Image: Road to Emmaus by Ivanka Demchuck
Following the Great Three Days of Easter, we find ourselves among the various accounts of Jesus’ post-resurrection appearances. These come mostly from John but also include today’s gospel portion which is Luke’s account of the experience of two of Jesus’ disciples on the road to Emmaus – a village not far from Jerusalem.
Luke 24:13-35 is one of the iconic gospel passages – shaping Christian spiritual imagination down the ages. Emmaus is a name deeply associated with places of spiritual seeking and retreat – a name that Christians automatically associate with spiritual journeying.
The post-resurrection accounts from John that pose a direct challenge to our received Newtonian understanding of the laws of the physical universe – accounts where Jesus walks through locked doors and solid walls, one moment appearing, the next disappearing – and all that. Luke’s account relates an experience that offers no such challenge to our Newtonian rationality. Luke’s post resurrection appearance is immediately relatable because at its center is the all too familiar experience of minds clouded and hearts set on fire.
Jenna Smith in her article A Blaze of Glory published in The Christian Century, alerts us to the Ukrainian artist Ivanka Demchuk’s painting Road to Emmaus. Demchuk’s work is influenced by the techniques and aesthetics of iconography and in the painting, we see Christ, in white, facing the two disciples on the road. She layers gold filament in a way that draws the eye immediately to the disciples’ torso region – portraying that most significant phrase in the passage: Were our hearts not burning in us as he spoke to us? Smith comments that Demchuk’s use of gold, against the back layers of white, effectively lights up the scene, as if there is a ball of embers in the disciples’ chests. I love the image, both in the text and in this artwork, of hearts burning within us. It is, in this story, so good, such an indicator of trueness and of life. I’ve posted the painting to accompany this sermon online at relationalralties.com and stmartinprov.org.
We relate to Luke’s story on the road to Emmaus because, whether we know it or not – we are all on the road to Emmaus – journeying with minds clouded by grief and hearts enkindled by the fires of our yearning.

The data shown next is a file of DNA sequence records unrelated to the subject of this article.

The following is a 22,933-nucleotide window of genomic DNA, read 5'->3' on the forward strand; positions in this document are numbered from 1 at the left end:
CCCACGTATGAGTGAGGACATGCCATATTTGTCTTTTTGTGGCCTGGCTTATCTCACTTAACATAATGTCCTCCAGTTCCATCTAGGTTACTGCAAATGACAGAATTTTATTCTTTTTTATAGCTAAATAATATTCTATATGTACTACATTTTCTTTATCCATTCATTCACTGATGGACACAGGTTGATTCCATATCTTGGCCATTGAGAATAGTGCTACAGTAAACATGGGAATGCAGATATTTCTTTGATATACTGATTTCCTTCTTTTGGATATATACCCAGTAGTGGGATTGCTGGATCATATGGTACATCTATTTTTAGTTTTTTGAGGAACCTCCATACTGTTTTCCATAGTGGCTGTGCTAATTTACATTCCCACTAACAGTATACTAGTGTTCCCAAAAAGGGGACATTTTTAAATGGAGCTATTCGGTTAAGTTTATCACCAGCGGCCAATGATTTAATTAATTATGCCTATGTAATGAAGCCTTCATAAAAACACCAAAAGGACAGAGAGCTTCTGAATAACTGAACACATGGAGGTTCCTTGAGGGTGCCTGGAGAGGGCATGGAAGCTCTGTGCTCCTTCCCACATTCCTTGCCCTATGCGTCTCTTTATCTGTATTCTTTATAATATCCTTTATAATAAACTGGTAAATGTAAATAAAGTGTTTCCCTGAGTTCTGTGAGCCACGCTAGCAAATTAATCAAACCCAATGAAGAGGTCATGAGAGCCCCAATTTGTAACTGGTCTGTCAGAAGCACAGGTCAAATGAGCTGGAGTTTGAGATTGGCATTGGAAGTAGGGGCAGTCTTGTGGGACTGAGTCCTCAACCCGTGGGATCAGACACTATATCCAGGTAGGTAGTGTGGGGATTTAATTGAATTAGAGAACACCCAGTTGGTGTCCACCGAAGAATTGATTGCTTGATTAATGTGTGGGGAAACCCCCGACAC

For the two disciples traveling to Emmaus, it had been a long and bewildering day. The Lord’s death – yes – can it only have been on Friday? – somehow time for them has stood still – the Lord’s death and now first thing today some of the women reported the disappearance of Jesus’ body from the now mysteriously empty tomb. The succession of these events is too great for them to bear. Faced with experience too huge and overwhelming to process – their minds shut down like a computer hard drive crashing. Numbed into mindlessness by grief – all they can think of to do is to physically react and get as far away from Jerusalem as a day’s travel can take them.
Viewing this story from the sidelines of history – from our 21st-century psychologically informed perspective– we’re curious about the dynamics of the experience these two disciples are having as they walk away from the city as fast as their legs can carry them. Along the road they encounter a mysterious stranger who asks to walk with them. He’s been following, perhaps, at a distance and having caught up with them he asks: What are you discussing while you walk along?
Oh, it’s bad enough this stranger intrudes on their grief, but he further burdens them with his dumb-assed question as well. Cleopas, one of the two, turns on the stranger and in a voice dripping with incredulity demands: Are you the only one in Jerusalem who doesn’t know what been going on there these past days?
As if to rub salt into their wounds the stranger simply asks: what things? The disciples commence to pour out their hearts – the first stage of articulating their grief by talking it out to someone else. They relate their grief and bewilderment, the devastation of their lost expectation: we had hoped that he was the one to redeem Israel. And now the worrying disappearance of Jesus body – with only the witness of the women – unreliable in itself – as you know what women are like imagining all sorts of fancies. I mean women – being addressed by angles – really?